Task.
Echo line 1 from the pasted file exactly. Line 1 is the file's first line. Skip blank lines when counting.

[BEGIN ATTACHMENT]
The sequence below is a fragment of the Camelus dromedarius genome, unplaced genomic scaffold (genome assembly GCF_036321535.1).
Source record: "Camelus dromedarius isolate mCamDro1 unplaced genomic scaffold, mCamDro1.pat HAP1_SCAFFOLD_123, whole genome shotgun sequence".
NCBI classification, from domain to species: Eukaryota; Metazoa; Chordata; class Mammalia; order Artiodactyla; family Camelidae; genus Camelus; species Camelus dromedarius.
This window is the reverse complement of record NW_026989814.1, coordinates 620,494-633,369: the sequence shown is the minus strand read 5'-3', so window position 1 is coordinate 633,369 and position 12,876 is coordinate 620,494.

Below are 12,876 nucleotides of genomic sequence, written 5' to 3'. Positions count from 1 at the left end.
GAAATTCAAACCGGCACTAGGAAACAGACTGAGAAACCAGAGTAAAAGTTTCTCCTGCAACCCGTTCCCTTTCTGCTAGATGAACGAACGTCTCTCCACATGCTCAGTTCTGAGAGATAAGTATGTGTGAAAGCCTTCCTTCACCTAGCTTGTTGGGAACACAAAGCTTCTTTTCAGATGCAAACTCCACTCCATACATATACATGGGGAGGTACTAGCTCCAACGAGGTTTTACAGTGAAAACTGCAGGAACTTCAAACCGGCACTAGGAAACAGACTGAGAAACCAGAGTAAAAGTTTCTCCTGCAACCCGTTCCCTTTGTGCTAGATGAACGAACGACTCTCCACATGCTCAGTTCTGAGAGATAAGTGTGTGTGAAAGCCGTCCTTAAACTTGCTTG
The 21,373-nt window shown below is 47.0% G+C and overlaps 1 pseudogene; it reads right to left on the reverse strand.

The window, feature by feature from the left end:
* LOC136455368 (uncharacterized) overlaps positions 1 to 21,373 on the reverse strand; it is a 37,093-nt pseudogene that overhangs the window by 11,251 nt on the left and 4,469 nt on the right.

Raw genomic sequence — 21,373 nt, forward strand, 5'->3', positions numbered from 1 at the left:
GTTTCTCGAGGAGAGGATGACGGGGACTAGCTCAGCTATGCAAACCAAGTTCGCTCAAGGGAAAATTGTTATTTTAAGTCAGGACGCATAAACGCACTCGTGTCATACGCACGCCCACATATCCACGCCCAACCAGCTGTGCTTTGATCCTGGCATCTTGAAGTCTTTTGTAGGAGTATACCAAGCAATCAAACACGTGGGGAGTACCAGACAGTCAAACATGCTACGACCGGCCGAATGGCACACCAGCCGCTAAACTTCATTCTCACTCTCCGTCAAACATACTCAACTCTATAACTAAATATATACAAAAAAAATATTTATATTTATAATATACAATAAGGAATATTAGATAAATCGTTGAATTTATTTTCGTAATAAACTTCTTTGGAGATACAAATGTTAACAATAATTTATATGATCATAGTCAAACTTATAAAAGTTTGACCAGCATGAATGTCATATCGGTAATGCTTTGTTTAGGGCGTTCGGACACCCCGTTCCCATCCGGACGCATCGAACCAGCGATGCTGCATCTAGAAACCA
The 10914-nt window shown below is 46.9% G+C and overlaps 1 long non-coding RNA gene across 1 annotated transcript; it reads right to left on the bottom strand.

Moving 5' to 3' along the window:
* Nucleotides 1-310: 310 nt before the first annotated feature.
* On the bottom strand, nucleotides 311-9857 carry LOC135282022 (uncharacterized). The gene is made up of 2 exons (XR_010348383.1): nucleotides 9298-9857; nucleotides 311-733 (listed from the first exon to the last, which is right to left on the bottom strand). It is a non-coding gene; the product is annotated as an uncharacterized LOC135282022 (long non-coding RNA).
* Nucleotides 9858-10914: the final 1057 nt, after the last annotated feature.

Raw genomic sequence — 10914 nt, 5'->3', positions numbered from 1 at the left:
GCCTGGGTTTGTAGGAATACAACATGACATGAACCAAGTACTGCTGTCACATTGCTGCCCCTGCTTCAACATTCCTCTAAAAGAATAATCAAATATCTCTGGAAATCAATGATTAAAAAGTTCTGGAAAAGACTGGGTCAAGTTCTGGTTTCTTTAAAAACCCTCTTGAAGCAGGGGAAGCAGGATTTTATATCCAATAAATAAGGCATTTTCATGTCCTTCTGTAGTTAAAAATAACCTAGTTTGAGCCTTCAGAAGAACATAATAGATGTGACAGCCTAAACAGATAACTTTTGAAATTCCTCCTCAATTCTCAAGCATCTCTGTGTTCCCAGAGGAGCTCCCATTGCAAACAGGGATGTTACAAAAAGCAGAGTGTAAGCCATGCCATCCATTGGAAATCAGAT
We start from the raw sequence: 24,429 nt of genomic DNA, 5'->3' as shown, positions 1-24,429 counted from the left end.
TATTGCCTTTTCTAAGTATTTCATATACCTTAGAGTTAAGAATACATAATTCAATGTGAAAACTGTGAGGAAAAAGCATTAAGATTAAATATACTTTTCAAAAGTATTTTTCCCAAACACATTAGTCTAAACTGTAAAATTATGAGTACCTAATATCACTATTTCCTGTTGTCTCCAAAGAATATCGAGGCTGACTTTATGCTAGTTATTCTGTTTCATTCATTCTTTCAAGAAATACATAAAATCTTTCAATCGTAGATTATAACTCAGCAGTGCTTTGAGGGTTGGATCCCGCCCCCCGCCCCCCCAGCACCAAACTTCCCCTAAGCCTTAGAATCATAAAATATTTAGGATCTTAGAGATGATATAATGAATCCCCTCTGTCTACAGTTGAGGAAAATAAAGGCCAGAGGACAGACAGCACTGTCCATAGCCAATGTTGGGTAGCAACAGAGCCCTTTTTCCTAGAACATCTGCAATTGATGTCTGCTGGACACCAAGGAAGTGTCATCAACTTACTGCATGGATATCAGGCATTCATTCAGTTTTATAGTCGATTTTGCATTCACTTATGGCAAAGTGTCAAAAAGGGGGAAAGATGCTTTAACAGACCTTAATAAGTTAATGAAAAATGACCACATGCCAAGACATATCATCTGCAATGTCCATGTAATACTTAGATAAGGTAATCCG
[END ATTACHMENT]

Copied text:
The sequence below is a fragment of the Camelus dromedarius genome, unplaced genomic scaffold (genome assembly GCF_036321535.1).